Back in September, Congress passed yet another stopgap continuing resolution to fund the U.S. government.
That authority lapses on December 16.
No new funding authorization bill, no more government spending, and a shutdown of all except the most critical government services.
Can a lame-duck Congress with a thin Democratic majority in the House and a 50/50 Senate (plus the Vice President’s tie-breaker 51st vote) get another stopgap bill passed before a new Congress with a thin Republican majority (it’s now projected) takes over the House of Representatives in January?
This spending authorization is in addition to other tiny, insignificant financial matters before the lame-duck Congress. Little matters like extending the debt ceiling so the government can keep on funding its operations. Or the expiration of the Trump administration’s tax cuts for businesses. Or making the expanded family tax credit permanent. Or aid for Ukraine. Or funding for hurricane disaster relief. (The list of non-financial issues is just as long or longer.)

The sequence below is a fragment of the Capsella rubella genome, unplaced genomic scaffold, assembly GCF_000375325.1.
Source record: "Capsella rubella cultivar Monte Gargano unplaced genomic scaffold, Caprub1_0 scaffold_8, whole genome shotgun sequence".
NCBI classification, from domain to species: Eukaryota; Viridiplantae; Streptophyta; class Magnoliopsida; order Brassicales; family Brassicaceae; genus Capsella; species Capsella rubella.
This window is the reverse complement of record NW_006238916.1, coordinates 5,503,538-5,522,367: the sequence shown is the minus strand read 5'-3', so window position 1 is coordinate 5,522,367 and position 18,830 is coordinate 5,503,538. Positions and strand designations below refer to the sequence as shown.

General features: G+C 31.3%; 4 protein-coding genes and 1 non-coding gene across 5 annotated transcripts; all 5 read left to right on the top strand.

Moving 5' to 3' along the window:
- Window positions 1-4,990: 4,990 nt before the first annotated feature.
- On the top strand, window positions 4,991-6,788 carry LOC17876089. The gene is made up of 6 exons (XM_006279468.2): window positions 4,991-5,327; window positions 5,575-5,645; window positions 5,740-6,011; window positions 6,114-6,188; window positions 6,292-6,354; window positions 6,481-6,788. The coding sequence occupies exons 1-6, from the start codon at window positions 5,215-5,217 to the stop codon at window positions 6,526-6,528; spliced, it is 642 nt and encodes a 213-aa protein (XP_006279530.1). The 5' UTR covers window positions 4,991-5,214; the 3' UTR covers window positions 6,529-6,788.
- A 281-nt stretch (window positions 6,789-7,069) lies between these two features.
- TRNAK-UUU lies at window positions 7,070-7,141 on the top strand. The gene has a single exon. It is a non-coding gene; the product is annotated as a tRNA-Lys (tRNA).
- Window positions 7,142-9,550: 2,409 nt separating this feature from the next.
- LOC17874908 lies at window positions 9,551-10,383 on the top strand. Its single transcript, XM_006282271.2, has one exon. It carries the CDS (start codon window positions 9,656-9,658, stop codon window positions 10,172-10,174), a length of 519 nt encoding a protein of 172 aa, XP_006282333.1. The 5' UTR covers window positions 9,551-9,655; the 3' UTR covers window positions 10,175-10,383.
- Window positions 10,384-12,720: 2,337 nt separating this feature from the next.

The pressure is on for this session since leaders of the incoming Republican House have signaled that they will block a spending deal and the extension of the debt ceiling unless they get concessions such as the annual sun-setting Social Security and Medicare.
One possible deal would be to link payments to low-income families with children and renewal of the Trump tax breaks. (I have to say I’m not sure that linking a big spending initiative with big tax cuts is a sound policy while the Federal Reserve strives to lower inflation.) A short-term deal might run through the end of the government’s fiscal year in September 2023.
That would still leave the debt ceiling dangling and financial markets fretting. Nothing the global bond markets would like less than the possibility of a U.S. default on its debts. The U.S. will, probably, not hit its debt limit until the middle of 2023. Any debt ceiling battle would likely be protracted and ugly since extreme Republicans have said they want to use the debt ceiling battle to advance their solutions to non-financial issues such as illegal immigration.
“We’re not going to just keep raising the debt ceiling without structural reform,” Republican Senator. Rick Scott (Fla.) said on Sunday on Fox News. I think can’t be sure but I think “structural reform” would target Social Security and Medicare.